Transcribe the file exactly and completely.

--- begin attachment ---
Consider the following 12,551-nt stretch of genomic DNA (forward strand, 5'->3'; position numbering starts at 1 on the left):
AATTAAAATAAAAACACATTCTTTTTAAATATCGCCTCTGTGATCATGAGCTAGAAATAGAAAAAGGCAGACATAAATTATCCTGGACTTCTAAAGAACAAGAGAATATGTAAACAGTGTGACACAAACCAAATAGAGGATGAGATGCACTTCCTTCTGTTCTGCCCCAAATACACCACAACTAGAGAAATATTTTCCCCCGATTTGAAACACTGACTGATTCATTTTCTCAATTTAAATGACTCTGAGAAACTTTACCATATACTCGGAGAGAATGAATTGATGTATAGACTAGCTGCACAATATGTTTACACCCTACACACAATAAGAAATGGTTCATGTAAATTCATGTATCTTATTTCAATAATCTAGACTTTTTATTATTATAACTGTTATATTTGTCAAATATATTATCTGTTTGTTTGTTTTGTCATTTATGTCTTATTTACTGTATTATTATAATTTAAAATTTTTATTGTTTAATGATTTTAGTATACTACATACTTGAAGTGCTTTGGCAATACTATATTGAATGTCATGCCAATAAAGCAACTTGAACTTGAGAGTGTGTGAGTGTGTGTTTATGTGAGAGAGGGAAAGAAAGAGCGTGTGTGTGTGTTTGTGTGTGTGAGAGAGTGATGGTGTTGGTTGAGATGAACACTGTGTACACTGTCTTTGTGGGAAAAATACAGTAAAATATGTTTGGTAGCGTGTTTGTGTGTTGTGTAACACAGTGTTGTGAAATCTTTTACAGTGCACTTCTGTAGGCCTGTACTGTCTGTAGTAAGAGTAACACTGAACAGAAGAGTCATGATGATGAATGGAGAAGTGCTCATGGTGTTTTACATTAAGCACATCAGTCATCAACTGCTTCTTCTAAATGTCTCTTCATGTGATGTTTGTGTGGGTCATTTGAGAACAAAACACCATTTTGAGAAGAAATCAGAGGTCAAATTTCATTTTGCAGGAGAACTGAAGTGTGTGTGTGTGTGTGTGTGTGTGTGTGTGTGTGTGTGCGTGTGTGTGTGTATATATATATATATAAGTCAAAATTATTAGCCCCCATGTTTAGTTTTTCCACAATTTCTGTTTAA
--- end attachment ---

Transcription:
Consider the following 12,551-nt stretch of genomic DNA (forward strand, 5'->3'; position numbering starts at 1 on the left):
AATTAAAATAAAAACACATTCTTTTTAAATATCGCCTCTGTGATCATGAGCTAGAAATAGAAAAAGGCAGACATAAATTATCCTGGACTTCTAAAGAACAAGAGAATATGTAAACAGTGTGACACAAACCAAATAGAGGATGAGATGCACTTCCTTCTGTTCTGCCCCAAATACACCACAACTAGAGAAATATTTTCCCCCGATTTGAAACACTGACTGATTCATTTTCTCAATTTAAATGACTCTGAGAAACTTTACCATATACTCGGAGAGAATGAATTGATGTATAGACTAGCTGCACAATATGTTTACACCCTACACACAATAAGAAATGGTTCATGTAAATTCATGTATCTTATTTCAATAATCTAGACTTTTTATTATTATAACTGTTATATTTGTCAAATATATTATCTGTTTGTTTGTTTTGTCATTTATGTCTTATTTACTGTATTATTATAATTTAAAATTTTTATTGTTTAATGATTTTAGTATACTACATACTTGAAGTGCTTTGGCAATACTATATTGAATGTCATGCCAATAAAGCAACTTGAACTTGAGAGTGTGTGAGTGTGTGTTTATGTGAGAGAGGGAAAGAAAGAGCGTGTGTGTGTGTTTGTGTGTGTGAGAGAGTGATGGTGTTGGTTGAGATGAACACTGTGTACACTGTCTTTGTGGGAAAAATACAGTAAAATATGTTTGGTAGCGTGTTTGTGTGTTGTGTAACACAGTGTTGTGAAATCTTTTACAGTGCACTTCTGTAGGCCTGTACTGTCTGTAGTAAGAGTAACACTGAACAGAAGAGTCATGATGATGAATGGAGAAGTGCTCATGGTGTTTTACATTAAGCACATCAGTCATCAACTGCTTCTTCTAAATGTCTCTTCATGTGATGTTTGTGTGGGTCATTTGAGAACAAAACACCATTTTGAGAAGAAATCAGAGGTCAAATTTCATTTTGCAGGAGAACTGAAGTGTGTGTGTGTGTGTGTGTGTGTGTGTGTGTGTGTGTGCGTGTGTGTGTGTATATATATATATATAAGTCAAAATTATTAGCCCCCATGTTTAGTTTTTCCACAATTTCTGTTTAA